He is not here to negotiate about anything.

Carmody glances to her left. In a low voice she says something
to the two men five feet behind her. The ones in suits. The men
turn their backs, step away, and raise their mobile phones. Behind
them, a dozen or more officers maintain their positions. Their
weapons remain raised. Aimed.

Carmody checks her own cell. No bars.

"You mean the phones? Well, it turns out that some things just
aren't possible," she says. "Not instantly, anyway. Everything
takes time. Right? We'll get it done." Despite her self-discipline
she knows that her voice has changed, belying her fresh, creeping
awareness that the circumstances confronting her are different than
she anticipated. Minutes earlier she wasn't even convinced that she
indeed had a hostage situation. Now? Her pulse is popping on her

She knows that without contact with the subject --- the hostage
taker --- she will be at a significant disadvantage going forward
in this negotiation. She needs direct communication. She needs an
opportunity to build a relationship.

She needs to feel his anger. To measure his fear. To establish

She needs the freedom to barter. Phones for hostages. Smokes for
hostages. Pizza for hostages. Hope for hostages. Almost anything,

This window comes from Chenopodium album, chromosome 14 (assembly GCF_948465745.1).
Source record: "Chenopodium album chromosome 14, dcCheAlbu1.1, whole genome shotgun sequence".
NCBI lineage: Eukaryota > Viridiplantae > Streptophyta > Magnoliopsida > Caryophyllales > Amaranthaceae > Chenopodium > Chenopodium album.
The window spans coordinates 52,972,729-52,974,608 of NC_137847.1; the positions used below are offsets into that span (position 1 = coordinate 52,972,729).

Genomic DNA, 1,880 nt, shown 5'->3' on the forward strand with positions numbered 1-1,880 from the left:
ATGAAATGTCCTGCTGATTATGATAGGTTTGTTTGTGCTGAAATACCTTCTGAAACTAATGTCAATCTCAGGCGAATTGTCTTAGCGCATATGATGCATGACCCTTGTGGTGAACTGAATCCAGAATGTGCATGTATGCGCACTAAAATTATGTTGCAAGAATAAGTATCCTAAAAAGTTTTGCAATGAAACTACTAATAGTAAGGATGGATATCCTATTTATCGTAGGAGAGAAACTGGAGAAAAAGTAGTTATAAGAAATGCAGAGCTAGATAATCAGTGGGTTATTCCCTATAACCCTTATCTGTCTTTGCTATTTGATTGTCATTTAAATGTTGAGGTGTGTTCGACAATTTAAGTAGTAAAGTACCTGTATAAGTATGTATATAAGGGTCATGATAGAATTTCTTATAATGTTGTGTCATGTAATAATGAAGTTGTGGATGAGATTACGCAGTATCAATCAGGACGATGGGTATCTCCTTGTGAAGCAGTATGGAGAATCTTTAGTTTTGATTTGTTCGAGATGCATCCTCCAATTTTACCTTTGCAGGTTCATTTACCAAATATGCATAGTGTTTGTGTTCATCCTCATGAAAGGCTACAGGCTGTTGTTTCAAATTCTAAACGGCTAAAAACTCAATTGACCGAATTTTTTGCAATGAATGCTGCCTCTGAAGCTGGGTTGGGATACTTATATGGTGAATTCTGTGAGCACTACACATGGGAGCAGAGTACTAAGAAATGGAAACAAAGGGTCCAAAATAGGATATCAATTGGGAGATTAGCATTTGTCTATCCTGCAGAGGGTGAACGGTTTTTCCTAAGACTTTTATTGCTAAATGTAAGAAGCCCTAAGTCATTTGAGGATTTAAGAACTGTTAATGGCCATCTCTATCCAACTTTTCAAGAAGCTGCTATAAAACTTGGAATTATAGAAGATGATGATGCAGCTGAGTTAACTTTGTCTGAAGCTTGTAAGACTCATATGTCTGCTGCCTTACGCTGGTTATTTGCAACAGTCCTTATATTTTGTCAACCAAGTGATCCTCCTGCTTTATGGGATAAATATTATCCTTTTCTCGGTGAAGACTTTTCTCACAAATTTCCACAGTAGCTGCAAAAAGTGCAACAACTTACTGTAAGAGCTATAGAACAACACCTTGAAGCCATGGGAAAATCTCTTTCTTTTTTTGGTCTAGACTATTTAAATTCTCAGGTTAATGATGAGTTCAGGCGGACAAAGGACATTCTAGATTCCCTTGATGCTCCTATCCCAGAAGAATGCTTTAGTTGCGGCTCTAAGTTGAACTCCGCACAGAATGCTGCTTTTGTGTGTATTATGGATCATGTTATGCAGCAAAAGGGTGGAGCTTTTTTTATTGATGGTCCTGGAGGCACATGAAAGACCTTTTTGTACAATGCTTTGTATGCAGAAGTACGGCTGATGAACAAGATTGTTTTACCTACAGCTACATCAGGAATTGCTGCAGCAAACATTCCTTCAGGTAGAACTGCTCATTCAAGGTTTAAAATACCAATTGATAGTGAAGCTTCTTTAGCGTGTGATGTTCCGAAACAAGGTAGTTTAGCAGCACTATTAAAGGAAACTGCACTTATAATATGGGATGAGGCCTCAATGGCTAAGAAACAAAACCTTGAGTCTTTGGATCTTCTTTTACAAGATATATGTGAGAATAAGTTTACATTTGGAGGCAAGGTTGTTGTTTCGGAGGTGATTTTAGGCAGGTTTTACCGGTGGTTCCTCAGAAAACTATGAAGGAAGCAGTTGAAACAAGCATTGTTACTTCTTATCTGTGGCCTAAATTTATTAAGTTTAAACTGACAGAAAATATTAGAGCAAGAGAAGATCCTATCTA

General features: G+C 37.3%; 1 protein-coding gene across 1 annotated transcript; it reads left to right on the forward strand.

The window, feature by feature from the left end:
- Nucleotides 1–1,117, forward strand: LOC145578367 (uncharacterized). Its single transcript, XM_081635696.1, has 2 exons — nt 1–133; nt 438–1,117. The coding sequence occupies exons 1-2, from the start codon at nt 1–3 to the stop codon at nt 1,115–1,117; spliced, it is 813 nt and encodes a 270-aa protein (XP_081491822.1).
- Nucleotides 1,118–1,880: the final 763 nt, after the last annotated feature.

for hostages.

She needs the Hostage Negotiator Bazaar to be open for

She needs the chance to relieve the short-term pressure of time,
to begin to string this event out. She needs minutes to become
inconsequential. Hours to accumulate. If it proves necessary, she
needs for days to pile up to induce fatigue.

Once, after Christine explained her job as a hostage negotiator
to her daughter, the thirteen year-old concluded that "basically
time is your bff, mom."

Christine thought, damn straight.

Whether the hostage taker knows it or not, time is his mortal

As time passes, people get hungry. People get tired. As day
becomes night, the reality of the predicament they've created takes
on a truer focus. As time's horizon recedes, the hostage taker's
adrenaline seeps below the low-tide line. His initial inflated
sense of control begins to lose some of its buoyancy.

In most hostage situations what she just heard from the young
man on the steps --- he is not here to negotiate anything
--- would present an obstacle to be cleared by the erosion that
accompanies persistent negotiation.

But this situation --- only minutes old --- already feels
different to Christine. She senses control slipping away before she
ever even gets a grip on it.

She prides herself on her ability to forecast the end game
before the opening has been completed. She is finding it difficult
to inhale.

This isn't going to end well, she says to herself.

The young man's voice interrupts her musing. He says, "I will .
. . die. I . . . will . . . die . . ."

The tip of the Lieutenant Christine Carmody's tongue wets her
upper lip. She is preparing to comfort him, to disagree, to reach
out and yank back some control. You will do no such thing,
is what she is thinking.

But before she is able to speak the young man glances at his
watch. "In four . . . minutes," he says.

April 17, the previous Thursday afternoon

Sam Purdy

I thought the plane had landed in the wrong country.

Miami's airport was my first experience with international air
travel, and I didn't even have to leave the good old U.S. of A. to
do it.

After a ground hold at LAX for fog and an extra hour in the air
dodging spring storms that were carpet-bombing most of Texas and
Oklahoma with tornados and hail, the plane arrived way late in